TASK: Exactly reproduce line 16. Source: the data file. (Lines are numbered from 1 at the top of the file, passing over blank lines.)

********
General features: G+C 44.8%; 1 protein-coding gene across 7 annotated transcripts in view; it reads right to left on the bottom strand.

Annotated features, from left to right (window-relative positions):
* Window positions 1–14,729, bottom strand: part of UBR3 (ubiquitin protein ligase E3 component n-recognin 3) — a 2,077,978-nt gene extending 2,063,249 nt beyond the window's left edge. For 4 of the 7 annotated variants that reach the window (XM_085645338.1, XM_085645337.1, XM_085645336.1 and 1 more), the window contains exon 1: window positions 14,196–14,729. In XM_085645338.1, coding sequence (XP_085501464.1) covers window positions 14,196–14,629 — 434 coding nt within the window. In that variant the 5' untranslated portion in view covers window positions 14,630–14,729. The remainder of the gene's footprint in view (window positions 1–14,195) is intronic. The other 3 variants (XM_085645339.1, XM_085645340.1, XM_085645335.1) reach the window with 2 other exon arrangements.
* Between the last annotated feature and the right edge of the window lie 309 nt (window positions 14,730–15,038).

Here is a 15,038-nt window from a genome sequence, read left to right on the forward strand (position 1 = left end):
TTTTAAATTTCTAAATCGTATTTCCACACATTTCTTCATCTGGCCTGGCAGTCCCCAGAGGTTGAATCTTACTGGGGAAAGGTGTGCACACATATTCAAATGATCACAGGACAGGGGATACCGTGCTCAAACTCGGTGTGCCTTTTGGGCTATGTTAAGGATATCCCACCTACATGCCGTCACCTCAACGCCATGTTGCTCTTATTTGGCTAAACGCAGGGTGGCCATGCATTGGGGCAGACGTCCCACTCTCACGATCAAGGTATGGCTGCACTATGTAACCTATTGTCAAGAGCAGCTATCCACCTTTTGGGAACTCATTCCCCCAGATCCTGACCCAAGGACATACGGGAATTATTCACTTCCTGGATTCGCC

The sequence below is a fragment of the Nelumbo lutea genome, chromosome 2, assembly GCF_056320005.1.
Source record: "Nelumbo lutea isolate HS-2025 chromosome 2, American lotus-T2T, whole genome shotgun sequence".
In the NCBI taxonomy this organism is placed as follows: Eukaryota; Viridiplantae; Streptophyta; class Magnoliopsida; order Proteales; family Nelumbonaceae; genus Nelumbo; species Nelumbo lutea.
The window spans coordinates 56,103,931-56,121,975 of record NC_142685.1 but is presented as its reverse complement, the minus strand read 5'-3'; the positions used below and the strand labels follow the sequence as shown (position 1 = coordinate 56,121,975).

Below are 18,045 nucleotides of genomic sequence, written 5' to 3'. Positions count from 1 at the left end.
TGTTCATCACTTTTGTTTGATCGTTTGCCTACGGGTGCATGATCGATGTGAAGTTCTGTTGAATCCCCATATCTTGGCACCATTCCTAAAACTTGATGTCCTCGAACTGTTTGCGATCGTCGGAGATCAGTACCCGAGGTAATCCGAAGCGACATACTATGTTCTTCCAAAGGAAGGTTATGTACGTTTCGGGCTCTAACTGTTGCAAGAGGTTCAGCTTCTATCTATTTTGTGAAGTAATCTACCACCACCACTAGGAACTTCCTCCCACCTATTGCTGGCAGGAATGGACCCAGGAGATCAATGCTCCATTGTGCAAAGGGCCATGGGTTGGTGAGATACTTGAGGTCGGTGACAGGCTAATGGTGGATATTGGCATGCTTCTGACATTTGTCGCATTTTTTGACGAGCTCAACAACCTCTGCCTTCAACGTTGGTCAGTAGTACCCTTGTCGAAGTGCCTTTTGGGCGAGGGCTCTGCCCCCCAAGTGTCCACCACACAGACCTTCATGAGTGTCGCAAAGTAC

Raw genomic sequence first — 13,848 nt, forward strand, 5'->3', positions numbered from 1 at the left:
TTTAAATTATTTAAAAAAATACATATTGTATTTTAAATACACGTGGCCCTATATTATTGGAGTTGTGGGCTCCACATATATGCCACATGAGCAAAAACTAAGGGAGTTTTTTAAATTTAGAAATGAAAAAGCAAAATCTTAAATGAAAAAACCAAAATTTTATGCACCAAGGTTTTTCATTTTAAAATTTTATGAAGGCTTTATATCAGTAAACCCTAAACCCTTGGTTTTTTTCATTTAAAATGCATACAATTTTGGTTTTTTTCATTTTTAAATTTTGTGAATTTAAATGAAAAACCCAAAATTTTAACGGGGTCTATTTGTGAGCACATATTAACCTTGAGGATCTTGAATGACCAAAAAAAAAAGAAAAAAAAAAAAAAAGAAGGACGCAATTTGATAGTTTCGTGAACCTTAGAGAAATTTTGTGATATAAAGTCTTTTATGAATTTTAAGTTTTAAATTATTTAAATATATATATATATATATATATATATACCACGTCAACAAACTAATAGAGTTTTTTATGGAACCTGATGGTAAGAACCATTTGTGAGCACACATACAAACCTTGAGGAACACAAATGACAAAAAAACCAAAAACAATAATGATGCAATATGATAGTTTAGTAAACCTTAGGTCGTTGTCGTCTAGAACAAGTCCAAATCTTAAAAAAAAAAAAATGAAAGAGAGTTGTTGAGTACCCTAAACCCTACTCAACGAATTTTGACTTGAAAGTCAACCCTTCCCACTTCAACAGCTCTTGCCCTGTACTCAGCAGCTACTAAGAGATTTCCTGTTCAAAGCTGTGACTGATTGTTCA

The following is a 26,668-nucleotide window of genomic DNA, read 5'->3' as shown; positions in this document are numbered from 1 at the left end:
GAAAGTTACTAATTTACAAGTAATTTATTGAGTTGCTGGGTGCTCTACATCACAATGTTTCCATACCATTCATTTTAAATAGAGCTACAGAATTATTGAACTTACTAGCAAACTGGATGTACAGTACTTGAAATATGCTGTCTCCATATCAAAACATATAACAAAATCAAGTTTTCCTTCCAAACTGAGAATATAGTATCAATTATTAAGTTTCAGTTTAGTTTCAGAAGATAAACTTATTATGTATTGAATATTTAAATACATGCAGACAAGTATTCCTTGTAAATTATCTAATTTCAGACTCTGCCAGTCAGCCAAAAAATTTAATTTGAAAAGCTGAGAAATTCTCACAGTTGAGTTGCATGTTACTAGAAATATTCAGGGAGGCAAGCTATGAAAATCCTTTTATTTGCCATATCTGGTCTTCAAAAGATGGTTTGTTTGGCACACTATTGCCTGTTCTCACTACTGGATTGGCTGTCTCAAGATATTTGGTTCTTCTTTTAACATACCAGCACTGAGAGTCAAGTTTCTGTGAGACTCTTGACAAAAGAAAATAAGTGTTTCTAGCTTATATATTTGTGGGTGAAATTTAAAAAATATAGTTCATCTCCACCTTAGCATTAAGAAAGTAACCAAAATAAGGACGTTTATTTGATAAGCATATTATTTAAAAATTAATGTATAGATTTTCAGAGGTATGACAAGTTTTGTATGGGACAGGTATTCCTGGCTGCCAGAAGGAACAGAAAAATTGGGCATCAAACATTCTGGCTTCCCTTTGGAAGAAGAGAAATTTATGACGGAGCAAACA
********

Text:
GAAAGTTACTAATTTACAAGTAATTTATTGAGTTGCTGGGTGCTCTACATCACAATGTTTCCATACCATTCATTTTAAATAGAGCTACAGAATTATTGAACTTACTAGCAAACTGGATGTACAGTACTTGAAATATGCTGTCTCCATATCAAAACATATAACAAAATCAAGTTTTCCTTCCAAACTGAGAATATAGTATCAATTATTAAGTTTCAGTTTAGTTTCAGAAGATAAACTTATTATGTATTGAATATTTAAATACATGCAGACAAGTATTCCTTGTAAATTATCTAATTTCAGACTCTGCCAGTCAGCCAAAAAATTTAATTTGAAAAGCTGAGAAATTCTCACAGTTGAGTTGCATGTTACTAGAAATATTCAGGGAGGCAAGCTATGAAAATCCTTTTATTTGCCATATCTGGTCTTCAAAAGATGGTTTGTTTGGCACACTATTGCCTGTTCTCACTACTGGATTGGCTGTCTCAAGATATTTGGTTCTTCTTTTAACATACCAGCACTGAGAGTCAAGTTTCTGTGAGACTCTTGACAAAAGAAAATAAGTGTTTCTAGCTTATATATTTGTGGGTGAAATTTAAAAAATATAGTTCATCTCCACCTTAGCATTAAGAAAGTAACCAAAATAAGGACGTTTATTTGATAAGCATATTATTTAAAAATTAATGTATAGATTTTCAGAGGTATGACAAGTTTTGTATGGGACAGGTATTCCTGGCTGCCAGAAGGAACAGAAAAATTGGGCATCAAACATTCTGGCTTCCCTTTGGAAGAAGAGAAATTTATGACGGAGCAAACA